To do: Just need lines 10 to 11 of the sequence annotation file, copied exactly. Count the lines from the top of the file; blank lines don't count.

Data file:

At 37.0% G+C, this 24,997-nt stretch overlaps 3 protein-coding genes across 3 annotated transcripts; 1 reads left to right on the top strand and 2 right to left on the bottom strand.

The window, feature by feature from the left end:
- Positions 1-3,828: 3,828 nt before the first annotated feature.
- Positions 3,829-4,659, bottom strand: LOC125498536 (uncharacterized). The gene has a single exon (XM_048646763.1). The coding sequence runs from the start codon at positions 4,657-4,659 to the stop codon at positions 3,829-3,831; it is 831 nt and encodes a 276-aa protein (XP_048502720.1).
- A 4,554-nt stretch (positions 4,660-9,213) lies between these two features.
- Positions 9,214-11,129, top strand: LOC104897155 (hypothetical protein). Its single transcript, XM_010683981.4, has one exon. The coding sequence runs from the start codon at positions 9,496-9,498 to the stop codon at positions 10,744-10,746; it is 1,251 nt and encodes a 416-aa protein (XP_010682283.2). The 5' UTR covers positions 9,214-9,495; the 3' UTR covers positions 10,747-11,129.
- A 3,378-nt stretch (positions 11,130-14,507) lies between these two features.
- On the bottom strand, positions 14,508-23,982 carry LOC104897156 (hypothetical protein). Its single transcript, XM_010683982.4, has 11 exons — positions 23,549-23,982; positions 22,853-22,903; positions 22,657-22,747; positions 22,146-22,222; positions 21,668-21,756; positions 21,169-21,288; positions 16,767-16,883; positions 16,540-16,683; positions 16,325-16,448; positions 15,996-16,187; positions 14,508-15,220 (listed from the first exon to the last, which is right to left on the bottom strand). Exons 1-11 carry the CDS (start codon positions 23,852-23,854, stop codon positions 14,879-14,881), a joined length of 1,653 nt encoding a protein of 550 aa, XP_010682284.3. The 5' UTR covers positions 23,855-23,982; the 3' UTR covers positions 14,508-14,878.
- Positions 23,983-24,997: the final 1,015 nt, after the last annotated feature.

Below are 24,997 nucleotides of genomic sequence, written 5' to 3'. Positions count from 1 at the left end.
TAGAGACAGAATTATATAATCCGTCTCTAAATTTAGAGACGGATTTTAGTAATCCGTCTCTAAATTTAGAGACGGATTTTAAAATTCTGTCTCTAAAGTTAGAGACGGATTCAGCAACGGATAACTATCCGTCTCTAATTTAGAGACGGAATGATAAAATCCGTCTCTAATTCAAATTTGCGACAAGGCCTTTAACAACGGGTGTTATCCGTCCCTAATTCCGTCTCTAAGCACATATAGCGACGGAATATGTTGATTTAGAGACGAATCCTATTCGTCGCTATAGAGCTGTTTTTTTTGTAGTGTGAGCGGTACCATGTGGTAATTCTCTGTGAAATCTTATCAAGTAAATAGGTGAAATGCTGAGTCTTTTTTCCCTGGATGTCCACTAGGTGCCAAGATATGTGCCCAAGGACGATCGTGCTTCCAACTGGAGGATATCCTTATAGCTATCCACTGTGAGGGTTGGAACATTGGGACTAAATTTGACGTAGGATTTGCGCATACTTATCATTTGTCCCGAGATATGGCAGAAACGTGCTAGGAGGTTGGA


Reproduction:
Below are 24,997 nucleotides of genomic sequence, written 5' to 3'. Positions count from 1 at the left end.
TAGAGACAGAATTATATAATCCGTCTCTAAATTTAGAGACGGATTTTAGTAATCCGTCTCTAAATTTAGAGACGGATTTTAAAATTCTGTCTCTAAAGTTAGAGACGGATTCAGCAACGGATAACTATCCGTCTCTAATTTAGAGACGGAATGATAAAATCCGTCTCTAATTCAAATTTGCGACAAGGCCTTTAACAACGGGTGTTATCCGTCCCTAATTCCGTCTCTAAGCACATATAGCGACGGAATATGTTGATTTAGAGACGAATCCTATTCGTCGCTATAGAGCTGTTTTTTTTGTAGTGTGAGCGGTACCATGTGGTAATTCTCTGTGAAATCTTATCAAGTAAATAGGTGAAATGCTGAGTCTTTTTTCCCTGGATGTCCACTAGGTGCCAAGATATGTGCCCAAGGACGATCGTGCTTCCAACTGGAGGATATCCTTATAGCTATCCACTGTGAGGGTTGGAACATTGGGACTAAATTTGACGTAGGATTTGCGCATACTTATCATTTGTCCCGAGATATGGCAGAAACGTGCTAGGAGGTTGGA